WASHINGTON -- Disclosing for the first time the evidence behind last week's missile attack against a factory in Sudan, U.S. officials said yesterday that a soil sample collected nearby contained an important component of the deadly nerve agent VX.The chemical, O-ethylmethylphosphonothioic acid, or EMPTA, has no known commercial application and does not occur in nature, an intelligence official said. With EMPTA, "you've done the hard work" of producing VX, he said.U.S. officials aren't sure whether the substance was produced or stored at the plant, which the Sudanese say was a pharmaceutical factory.
BUSINESS
By Knight-Ridder News Service | February 24, 1992
Buick's luxury sedan, the Park Avenue, and Honda's fuel-efficient Civic VX hatchback were named as the best American and import car values, according to IntelliChoice.IntelliChoice's 1992 editions of "The Complete Car Cost Guide" and "The Complete Small Truck Cost Guide" found that cars built by the Big Three U.S. automakers account for 34 percent of those vehicles named as the No. 1 or No. 2 values.
NEWS
By NEW YORK TIMES NEWS SERVICE | August 27, 1998
WASHINGTON -- The chemical that the United States cited to justify its bombing of a Sudanese factory last week could be used for commercial products, the international agency overseeing the treaty barring chemical weapons said yesterday.The United States has insisted that the chemical found outside the factory could only mean that the plant was intended to make the deadly nerve agent VX. Sudan contends that the facility made medicines and veterinary products.The treaty group the Organization for the Prohibition of Chemical Weapons conceded that it was not aware of any commercial product on the market that contained the chemical, nor of another chemical compound made with it.But its spokesman, Donato Kinigier-Passigli, said in a telephone interview yesterday that a search of scientific papers showed that the chemical, known as EMPTA, could be used "in limited quantities for legitimate commercial purposes."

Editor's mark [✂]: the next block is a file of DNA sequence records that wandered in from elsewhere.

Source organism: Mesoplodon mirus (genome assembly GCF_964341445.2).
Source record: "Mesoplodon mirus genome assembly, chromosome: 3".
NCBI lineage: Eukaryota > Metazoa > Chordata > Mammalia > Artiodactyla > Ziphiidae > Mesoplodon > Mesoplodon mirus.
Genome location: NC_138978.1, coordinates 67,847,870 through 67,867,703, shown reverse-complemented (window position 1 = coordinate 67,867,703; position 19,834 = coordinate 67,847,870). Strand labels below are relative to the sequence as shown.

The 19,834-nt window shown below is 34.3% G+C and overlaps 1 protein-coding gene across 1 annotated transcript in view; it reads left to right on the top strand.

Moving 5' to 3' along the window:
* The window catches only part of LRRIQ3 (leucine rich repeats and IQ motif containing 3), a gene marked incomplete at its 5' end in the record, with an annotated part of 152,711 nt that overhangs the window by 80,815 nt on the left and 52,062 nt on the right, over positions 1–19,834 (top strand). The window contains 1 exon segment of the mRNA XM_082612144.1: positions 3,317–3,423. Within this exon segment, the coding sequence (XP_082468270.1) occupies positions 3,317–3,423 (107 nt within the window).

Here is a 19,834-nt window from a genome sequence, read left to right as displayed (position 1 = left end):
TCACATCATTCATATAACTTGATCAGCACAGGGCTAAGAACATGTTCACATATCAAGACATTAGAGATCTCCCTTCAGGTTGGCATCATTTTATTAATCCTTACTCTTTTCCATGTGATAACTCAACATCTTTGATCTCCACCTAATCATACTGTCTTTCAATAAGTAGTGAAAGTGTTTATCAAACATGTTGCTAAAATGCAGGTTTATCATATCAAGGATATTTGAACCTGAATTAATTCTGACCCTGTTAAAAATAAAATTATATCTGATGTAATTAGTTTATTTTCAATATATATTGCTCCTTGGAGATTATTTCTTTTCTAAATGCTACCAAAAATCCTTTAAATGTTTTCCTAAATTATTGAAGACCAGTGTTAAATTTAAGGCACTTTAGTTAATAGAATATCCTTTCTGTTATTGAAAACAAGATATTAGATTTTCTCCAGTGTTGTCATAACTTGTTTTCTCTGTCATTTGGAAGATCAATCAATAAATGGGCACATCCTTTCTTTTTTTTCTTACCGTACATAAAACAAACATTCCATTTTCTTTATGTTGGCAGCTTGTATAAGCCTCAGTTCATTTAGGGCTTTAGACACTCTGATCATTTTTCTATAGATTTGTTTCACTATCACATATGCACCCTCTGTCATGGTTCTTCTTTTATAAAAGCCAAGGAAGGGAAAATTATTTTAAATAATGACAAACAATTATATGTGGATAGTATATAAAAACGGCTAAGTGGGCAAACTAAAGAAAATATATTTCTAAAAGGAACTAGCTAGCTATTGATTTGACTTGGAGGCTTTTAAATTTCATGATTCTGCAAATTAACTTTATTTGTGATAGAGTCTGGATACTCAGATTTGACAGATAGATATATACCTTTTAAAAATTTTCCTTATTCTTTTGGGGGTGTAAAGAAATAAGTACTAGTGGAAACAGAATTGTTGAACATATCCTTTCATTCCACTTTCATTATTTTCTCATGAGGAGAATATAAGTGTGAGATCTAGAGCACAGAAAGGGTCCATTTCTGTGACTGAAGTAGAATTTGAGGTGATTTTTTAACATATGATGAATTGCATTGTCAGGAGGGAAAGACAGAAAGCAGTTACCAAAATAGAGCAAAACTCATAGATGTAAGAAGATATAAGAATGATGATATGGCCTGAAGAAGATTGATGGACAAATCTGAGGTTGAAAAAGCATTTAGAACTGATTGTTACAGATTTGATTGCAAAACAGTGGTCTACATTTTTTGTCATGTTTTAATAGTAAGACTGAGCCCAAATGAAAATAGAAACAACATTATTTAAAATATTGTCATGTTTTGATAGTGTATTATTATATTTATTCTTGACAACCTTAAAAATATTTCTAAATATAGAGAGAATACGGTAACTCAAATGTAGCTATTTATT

BUSINESS
By Mike Himowitz and Mike Himowitz,Sun Columnist | May 3, 2007
Most of the things that were hard to do on a PC 10 years ago are much easier today. Some, such as Internet phone calls, have become so easy that service providers are eliminating the PC altogether. Unfortunately, turning that Internet phone into a video experience still requires more time, patience and geekery than it's worth, given the results. Unless of course you're a new grandparent, in which case any moving image of that child is video ambrosia.
NEWS
November 6, 1997
Hospitals should ask for organ donorsDuring recent admissions to several local hospitals, I was requested to fill out all the normal forms, (identification information, past medical problems and history, insurance numbers, allergies, etc.). On one occasion I was even asked to express my wishes regarding prolonged-treatment measures in the event of a hopeless prognosis. On no hospital visit was I asked my wishes regarding possible organ donations.I can understand the reluctance of the admitting people to broach this subject, particularly when the patient presents a minor or non-life threatening medical problem.